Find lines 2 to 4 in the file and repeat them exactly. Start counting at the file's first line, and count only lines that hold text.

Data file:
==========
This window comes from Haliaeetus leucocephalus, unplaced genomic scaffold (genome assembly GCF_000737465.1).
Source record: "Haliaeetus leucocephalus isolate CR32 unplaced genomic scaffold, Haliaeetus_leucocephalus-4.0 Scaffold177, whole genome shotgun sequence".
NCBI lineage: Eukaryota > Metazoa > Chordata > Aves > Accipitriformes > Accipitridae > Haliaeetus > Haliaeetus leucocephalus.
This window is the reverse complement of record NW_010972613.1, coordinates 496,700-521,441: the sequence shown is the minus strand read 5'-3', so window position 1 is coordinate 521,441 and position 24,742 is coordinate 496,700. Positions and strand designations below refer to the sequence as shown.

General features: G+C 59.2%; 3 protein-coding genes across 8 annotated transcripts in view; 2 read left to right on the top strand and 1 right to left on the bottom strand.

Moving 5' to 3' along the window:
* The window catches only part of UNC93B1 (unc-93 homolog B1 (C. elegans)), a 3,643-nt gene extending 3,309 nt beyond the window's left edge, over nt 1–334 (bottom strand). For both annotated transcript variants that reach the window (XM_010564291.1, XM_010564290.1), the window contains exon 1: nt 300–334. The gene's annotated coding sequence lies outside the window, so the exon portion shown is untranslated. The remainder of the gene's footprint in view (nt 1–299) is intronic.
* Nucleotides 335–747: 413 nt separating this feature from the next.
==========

Source record: "Haliaeetus leucocephalus isolate CR32 unplaced genomic scaffold, Haliaeetus_leucocephalus-4.0 Scaffold177, whole genome shotgun sequence".
NCBI lineage: Eukaryota > Metazoa > Chordata > Aves > Accipitriformes > Accipitridae > Haliaeetus > Haliaeetus leucocephalus.
This window is the reverse complement of record NW_010972613.1, coordinates 496,700-521,441: the sequence shown is the minus strand read 5'-3', so window position 1 is coordinate 521,441 and position 24,742 is coordinate 496,700. Positions and strand designations below refer to the sequence as shown.